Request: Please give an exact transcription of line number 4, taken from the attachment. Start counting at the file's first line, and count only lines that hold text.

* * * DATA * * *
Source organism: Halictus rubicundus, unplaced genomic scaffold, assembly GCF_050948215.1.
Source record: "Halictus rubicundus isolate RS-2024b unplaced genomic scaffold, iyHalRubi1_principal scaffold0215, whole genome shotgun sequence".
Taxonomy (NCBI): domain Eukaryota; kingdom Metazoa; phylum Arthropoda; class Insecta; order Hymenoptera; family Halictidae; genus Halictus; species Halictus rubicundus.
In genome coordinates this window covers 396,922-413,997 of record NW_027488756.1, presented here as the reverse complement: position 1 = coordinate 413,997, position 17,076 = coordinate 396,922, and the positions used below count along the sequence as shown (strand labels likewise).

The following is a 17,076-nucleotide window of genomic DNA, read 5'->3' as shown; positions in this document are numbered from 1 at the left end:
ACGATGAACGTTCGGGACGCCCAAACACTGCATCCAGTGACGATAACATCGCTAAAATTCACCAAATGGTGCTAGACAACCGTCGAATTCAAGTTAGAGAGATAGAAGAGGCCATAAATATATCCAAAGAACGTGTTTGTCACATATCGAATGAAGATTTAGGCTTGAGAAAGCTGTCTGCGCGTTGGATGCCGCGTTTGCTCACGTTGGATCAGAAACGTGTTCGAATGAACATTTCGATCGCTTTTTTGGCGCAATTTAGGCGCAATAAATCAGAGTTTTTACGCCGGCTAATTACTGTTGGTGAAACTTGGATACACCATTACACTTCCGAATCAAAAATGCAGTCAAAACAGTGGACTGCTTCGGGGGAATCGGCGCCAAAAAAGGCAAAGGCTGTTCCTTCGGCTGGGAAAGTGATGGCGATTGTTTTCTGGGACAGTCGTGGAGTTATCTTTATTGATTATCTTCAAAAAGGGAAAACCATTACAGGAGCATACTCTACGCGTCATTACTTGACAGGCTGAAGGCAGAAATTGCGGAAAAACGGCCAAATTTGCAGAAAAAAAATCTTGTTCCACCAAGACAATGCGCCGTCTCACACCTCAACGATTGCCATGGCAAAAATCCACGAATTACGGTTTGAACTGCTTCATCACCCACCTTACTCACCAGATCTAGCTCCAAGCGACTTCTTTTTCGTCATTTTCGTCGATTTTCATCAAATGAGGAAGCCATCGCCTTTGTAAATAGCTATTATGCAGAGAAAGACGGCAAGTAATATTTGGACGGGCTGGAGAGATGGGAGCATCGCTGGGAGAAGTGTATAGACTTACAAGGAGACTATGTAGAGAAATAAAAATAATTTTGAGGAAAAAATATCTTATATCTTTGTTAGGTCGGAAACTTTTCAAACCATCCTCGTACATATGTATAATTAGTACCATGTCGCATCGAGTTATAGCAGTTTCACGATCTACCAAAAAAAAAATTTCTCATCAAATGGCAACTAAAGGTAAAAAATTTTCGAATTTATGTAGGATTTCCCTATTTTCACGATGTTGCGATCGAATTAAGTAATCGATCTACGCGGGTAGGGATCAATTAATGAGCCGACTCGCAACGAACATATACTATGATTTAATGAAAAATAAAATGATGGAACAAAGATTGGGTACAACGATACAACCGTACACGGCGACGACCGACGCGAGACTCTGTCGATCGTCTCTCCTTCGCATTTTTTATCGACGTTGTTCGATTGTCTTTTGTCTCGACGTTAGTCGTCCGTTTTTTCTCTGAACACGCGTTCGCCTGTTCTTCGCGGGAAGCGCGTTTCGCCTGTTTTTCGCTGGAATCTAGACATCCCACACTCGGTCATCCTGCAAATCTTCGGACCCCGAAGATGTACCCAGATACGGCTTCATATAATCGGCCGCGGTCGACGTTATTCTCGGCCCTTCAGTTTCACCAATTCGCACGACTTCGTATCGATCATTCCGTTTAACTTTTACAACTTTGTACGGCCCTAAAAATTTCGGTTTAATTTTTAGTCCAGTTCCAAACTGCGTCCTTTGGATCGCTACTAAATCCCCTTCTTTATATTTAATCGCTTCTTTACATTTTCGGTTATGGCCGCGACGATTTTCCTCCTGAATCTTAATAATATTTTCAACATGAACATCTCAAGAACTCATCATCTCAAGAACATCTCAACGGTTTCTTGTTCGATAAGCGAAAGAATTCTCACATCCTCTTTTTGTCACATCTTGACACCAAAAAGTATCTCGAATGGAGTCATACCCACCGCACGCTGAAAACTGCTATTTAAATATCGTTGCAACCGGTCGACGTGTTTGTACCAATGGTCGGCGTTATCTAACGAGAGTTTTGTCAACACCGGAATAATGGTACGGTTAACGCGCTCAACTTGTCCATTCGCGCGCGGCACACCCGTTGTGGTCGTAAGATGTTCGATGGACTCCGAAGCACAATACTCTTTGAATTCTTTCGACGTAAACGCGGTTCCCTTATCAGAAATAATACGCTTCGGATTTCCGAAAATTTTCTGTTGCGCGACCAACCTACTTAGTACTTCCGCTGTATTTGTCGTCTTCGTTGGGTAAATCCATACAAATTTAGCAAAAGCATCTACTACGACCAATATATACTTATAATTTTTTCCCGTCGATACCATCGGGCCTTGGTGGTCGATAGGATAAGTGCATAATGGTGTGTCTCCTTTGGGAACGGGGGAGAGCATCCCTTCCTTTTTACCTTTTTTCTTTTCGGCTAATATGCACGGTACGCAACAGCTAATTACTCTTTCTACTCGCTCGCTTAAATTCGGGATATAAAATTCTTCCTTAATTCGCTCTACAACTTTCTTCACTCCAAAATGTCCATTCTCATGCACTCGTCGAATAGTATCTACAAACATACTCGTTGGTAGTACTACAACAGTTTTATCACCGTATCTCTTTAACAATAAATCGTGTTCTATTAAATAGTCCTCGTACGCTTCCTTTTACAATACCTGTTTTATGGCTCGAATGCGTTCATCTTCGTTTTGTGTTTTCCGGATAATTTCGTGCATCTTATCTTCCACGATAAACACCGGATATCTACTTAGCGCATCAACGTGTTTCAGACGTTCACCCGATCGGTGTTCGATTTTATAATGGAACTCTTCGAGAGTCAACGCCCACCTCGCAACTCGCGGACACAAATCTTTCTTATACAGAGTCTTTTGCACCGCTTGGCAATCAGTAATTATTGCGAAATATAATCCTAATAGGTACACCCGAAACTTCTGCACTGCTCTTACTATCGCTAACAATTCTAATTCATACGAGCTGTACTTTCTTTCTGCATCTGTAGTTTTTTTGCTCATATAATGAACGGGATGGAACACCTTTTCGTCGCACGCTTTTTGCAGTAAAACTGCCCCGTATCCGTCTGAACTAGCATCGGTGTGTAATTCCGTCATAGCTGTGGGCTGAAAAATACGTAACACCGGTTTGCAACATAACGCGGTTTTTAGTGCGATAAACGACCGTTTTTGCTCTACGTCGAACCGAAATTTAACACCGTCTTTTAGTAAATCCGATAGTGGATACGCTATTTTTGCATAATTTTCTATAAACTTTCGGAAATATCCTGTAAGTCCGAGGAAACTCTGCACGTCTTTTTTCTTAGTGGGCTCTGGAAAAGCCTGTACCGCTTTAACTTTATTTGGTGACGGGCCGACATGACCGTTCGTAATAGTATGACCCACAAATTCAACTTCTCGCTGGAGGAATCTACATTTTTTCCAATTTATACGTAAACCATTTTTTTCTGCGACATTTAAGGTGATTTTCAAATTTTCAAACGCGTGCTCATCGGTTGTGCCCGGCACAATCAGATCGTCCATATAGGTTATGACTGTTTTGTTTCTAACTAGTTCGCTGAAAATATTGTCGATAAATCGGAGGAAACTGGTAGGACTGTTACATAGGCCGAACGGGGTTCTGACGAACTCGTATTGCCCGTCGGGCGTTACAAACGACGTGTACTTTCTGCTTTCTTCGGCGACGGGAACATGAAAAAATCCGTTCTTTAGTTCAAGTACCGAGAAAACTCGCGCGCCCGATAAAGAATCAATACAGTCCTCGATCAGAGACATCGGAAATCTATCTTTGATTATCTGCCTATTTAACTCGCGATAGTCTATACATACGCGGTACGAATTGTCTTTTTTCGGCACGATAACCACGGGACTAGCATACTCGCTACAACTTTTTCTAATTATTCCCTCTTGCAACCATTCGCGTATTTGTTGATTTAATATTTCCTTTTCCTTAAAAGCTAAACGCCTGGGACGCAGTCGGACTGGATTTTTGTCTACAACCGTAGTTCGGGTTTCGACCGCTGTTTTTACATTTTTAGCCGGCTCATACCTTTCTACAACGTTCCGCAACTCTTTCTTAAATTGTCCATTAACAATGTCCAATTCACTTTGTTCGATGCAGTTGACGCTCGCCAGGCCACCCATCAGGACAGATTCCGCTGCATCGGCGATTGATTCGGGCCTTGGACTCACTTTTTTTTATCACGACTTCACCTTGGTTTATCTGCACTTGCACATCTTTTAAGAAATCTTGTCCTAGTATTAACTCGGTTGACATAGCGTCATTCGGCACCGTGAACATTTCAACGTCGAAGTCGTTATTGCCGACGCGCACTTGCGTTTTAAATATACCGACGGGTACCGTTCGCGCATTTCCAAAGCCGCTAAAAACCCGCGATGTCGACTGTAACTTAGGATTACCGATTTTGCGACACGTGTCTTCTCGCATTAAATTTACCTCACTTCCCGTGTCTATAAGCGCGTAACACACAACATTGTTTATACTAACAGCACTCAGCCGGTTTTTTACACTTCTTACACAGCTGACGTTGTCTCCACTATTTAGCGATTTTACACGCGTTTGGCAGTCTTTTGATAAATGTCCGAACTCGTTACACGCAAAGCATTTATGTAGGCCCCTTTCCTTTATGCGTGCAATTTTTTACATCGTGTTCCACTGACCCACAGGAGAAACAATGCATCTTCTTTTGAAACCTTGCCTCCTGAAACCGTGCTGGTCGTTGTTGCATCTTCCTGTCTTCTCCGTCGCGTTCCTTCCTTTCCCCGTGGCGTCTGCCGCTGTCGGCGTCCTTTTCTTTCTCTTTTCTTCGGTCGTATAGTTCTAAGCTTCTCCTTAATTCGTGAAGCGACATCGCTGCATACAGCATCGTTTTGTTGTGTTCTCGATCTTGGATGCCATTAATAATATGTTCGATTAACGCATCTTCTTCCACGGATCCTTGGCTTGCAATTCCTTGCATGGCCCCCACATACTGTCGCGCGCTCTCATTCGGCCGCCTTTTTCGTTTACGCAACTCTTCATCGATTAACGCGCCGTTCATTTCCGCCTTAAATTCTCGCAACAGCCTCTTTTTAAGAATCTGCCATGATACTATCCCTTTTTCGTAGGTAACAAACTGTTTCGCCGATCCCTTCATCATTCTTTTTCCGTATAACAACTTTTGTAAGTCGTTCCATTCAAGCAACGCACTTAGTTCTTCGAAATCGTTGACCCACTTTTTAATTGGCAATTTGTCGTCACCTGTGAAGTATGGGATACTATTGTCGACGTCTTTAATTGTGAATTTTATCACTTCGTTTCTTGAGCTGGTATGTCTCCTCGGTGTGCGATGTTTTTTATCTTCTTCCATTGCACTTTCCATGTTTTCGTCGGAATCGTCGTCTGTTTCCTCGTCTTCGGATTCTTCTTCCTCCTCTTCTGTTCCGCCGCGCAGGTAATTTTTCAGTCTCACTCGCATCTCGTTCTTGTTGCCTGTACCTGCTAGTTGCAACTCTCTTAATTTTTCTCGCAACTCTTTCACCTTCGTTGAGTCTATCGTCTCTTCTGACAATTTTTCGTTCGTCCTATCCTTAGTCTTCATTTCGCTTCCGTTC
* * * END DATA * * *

In genome coordinates this window covers 396,922-413,997 of record NW_027488756.1, presented here as the reverse complement: position 1 = coordinate 413,997, position 17,076 = coordinate 396,922, and the positions used below count along the sequence as shown (strand labels likewise).